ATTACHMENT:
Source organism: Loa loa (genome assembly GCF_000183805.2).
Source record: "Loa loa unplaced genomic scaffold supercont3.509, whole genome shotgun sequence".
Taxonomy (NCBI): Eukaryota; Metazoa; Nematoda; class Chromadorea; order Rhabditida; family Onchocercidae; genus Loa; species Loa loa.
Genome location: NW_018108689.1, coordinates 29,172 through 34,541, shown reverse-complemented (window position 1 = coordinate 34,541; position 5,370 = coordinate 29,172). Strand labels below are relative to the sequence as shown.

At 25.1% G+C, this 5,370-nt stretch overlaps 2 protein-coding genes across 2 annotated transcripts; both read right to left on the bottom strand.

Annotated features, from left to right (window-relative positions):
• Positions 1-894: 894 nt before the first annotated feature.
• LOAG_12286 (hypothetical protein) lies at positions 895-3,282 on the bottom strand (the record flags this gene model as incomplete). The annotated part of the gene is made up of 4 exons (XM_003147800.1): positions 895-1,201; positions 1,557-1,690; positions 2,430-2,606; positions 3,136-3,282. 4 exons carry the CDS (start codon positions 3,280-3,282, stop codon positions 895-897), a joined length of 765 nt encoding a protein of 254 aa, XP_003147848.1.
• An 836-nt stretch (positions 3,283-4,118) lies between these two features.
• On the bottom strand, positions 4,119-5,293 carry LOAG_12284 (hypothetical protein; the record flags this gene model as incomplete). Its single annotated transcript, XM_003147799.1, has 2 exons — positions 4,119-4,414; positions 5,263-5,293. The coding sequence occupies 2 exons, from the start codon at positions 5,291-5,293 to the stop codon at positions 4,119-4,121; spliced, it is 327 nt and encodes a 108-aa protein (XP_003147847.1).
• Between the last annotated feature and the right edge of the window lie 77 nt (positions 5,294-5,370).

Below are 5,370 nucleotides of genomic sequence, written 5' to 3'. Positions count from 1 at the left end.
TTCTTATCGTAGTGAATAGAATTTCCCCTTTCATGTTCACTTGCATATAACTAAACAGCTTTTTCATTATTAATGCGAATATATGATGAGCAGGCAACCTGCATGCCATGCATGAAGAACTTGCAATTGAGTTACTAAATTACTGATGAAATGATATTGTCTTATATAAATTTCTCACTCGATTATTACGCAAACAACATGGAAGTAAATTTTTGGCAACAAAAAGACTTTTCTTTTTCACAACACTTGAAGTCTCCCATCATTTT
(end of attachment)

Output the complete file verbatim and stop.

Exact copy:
Source organism: Loa loa (genome assembly GCF_000183805.2).
Source record: "Loa loa unplaced genomic scaffold supercont3.509, whole genome shotgun sequence".
Taxonomy (NCBI): Eukaryota; Metazoa; Nematoda; class Chromadorea; order Rhabditida; family Onchocercidae; genus Loa; species Loa loa.
Genome location: NW_018108689.1, coordinates 29,172 through 34,541, shown reverse-complemented (window position 1 = coordinate 34,541; position 5,370 = coordinate 29,172). Strand labels below are relative to the sequence as shown.

At 25.1% G+C, this 5,370-nt stretch overlaps 2 protein-coding genes across 2 annotated transcripts; both read right to left on the bottom strand.

Annotated features, from left to right (window-relative positions):
• Positions 1-894: 894 nt before the first annotated feature.
• LOAG_12286 (hypothetical protein) lies at positions 895-3,282 on the bottom strand (the record flags this gene model as incomplete). The annotated part of the gene is made up of 4 exons (XM_003147800.1): positions 895-1,201; positions 1,557-1,690; positions 2,430-2,606; positions 3,136-3,282. 4 exons carry the CDS (start codon positions 3,280-3,282, stop codon positions 895-897), a joined length of 765 nt encoding a protein of 254 aa, XP_003147848.1.
• An 836-nt stretch (positions 3,283-4,118) lies between these two features.
• On the bottom strand, positions 4,119-5,293 carry LOAG_12284 (hypothetical protein; the record flags this gene model as incomplete). Its single annotated transcript, XM_003147799.1, has 2 exons — positions 4,119-4,414; positions 5,263-5,293. The coding sequence occupies 2 exons, from the start codon at positions 5,291-5,293 to the stop codon at positions 4,119-4,121; spliced, it is 327 nt and encodes a 108-aa protein (XP_003147847.1).
• Between the last annotated feature and the right edge of the window lie 77 nt (positions 5,294-5,370).

Below are 5,370 nucleotides of genomic sequence, written 5' to 3'. Positions count from 1 at the left end.
TTCTTATCGTAGTGAATAGAATTTCCCCTTTCATGTTCACTTGCATATAACTAAACAGCTTTTTCATTATTAATGCGAATATATGATGAGCAGGCAACCTGCATGCCATGCATGAAGAACTTGCAATTGAGTTACTAAATTACTGATGAAATGATATTGTCTTATATAAATTTCTCACTCGATTATTACGCAAACAACATGGAAGTAAATTTTTGGCAACAAAAAGACTTTTCTTTTTCACAACACTTGAAGTCTCCCATCATTTT